Joyce, Mäuser and Evers 2021
document two new specimens of a basal sea turtle from the Late Jurassic Solnhofen Formation, Thalasssemys bruntrutana (Fig. 1. NKMB Watt18/211; Rütimeyer 1873). One fossil preserves soft tissue around the hind pes. The shell is disc-like with lateral ribs and the skull is small with large orbits. Manual digit 5 is the longest and metacarpal 4 is the longest.
The Joyce, Mäuser and Evans cladogram
nests Thalassemys at the base of several Late Jurassic fossil sea turtles (Fig. 2, red arrow).
in the large reptile tree (LRT, 1867+ taxa; Fig. 3) Thalassemys nests at the base of one sea turtle clade among several.
Taxon exclusion in the Joyce, Mäuser and Evans cladogram
prevents these turtle experts from understanding 1) the dual origin of turtles from pareiasaurs, 2) softshell sea turtles, like Ocepecephalon, are not related to hardshell sea turtles; 3) the extant pig-nosed turtle, Carettochelys is related to the extant leatherback, Dermochelys; and 4) the giant Cretaceous sea turtle, Archelon, is derived from Macrochelys, the snapping turtle (video below) and thus is not related to the clade of other ‘hardshell’ sea turtles. Adding taxa solves all these problems.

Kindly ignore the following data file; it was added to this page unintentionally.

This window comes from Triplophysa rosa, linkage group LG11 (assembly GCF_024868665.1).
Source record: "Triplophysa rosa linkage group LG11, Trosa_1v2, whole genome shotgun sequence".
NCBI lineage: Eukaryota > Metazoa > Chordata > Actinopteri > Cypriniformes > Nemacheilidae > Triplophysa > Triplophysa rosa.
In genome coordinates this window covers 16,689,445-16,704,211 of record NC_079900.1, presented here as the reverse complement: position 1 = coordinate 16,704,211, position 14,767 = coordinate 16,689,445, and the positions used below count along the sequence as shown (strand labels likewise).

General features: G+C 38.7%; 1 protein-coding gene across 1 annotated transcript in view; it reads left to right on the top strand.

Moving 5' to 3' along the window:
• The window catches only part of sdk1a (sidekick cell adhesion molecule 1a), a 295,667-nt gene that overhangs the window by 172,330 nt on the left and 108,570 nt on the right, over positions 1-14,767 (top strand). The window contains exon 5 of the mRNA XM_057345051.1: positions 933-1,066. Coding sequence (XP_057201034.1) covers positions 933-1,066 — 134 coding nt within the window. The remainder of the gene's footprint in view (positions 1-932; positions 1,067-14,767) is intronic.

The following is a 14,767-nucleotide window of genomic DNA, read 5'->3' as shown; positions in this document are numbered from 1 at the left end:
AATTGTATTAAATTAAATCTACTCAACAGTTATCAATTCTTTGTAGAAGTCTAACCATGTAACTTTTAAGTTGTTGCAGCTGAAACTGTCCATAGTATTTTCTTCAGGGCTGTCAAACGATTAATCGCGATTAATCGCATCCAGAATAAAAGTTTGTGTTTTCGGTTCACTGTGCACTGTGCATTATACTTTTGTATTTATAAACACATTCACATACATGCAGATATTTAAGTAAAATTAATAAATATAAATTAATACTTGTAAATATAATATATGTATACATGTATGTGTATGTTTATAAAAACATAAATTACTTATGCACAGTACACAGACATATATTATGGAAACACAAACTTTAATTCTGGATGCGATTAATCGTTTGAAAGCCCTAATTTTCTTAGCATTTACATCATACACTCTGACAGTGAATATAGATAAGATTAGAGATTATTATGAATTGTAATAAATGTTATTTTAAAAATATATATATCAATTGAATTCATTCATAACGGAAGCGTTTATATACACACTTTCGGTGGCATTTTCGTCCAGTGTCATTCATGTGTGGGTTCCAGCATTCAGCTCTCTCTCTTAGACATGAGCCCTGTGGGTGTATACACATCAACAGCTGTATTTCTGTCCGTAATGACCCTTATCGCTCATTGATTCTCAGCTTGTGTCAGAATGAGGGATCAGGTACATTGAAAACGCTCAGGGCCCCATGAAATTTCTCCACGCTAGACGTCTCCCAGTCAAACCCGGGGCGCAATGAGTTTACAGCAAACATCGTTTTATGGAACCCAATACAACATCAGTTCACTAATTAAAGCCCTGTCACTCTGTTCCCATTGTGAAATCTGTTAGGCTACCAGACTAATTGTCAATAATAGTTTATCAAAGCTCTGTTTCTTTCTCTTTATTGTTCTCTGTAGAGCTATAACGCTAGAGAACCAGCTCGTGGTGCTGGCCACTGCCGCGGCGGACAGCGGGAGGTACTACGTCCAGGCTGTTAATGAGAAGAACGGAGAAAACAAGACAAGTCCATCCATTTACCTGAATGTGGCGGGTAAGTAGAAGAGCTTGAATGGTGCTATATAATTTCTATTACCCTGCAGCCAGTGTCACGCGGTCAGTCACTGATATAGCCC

Noticeable by its absence,
the basal softshell turtle, Odontochelys, is not mentioned in the text nor listed among the turtle taxa in Joyce, Mäuser and Evans 2021 (Fig. 2). Also absent from the Joyce, Mäuser and Evans cladogram are any turtle outgroup taxa. These guys are turtle experts and they don’t know where turtles came from? C’mon! Add taxa to find out (see Fig. 3 for the current solution).
The generic evolution of sea turtles
is more or less documented in the following three videos. Note the transition from typical asymmetrical left-right-left-right tetrapod locomotion to symmetrical flapping in river turtles and sea turtles. Turtles are essentially weightless in water, so they didn’t have to develop extended coracoids and mighty muscles like birds and pterosaurs, or extended clavicles like bats to power their flaps against the pull of gravity. Instead, sea turtles seem to have simply and slowly learned to swim by increasingly symmetrical flapping over generations as their forelimbs gradually became longer, flatter, more flexible and evolved into flippers.
Evidently turtles were in no hurry to learn how to flap while swimming.
Several clades did it (Fig. 3), so this must have come about quite naturally, if slowly.
Joyce WG 2003. A new Late Jurassic turtle specimen and the taxonomy of Palaeomedusa testa and Eurysternum wagleri. PaleoBios. 23 (3): 1–8.
Joyce WG, Mäuser M and Evers SW 2021. Two turtles with soft tissue preservation from the platy limestones of Germany provide evidence for marine flipper adaptations in Late Jurassic thalassochelydians. PLoS ONE 16(6): e0252355. https://doi.org/10.1371/journal.pone.0252355
Rütimeyer L 1873. Die fossilen Schildkröten von Solothurn und der übrigen Juraformation. Neue Denkschriften der allgemeinen Schweizerischen Gesellschaft für die gesamten Naturwissenschaften 25:1–185.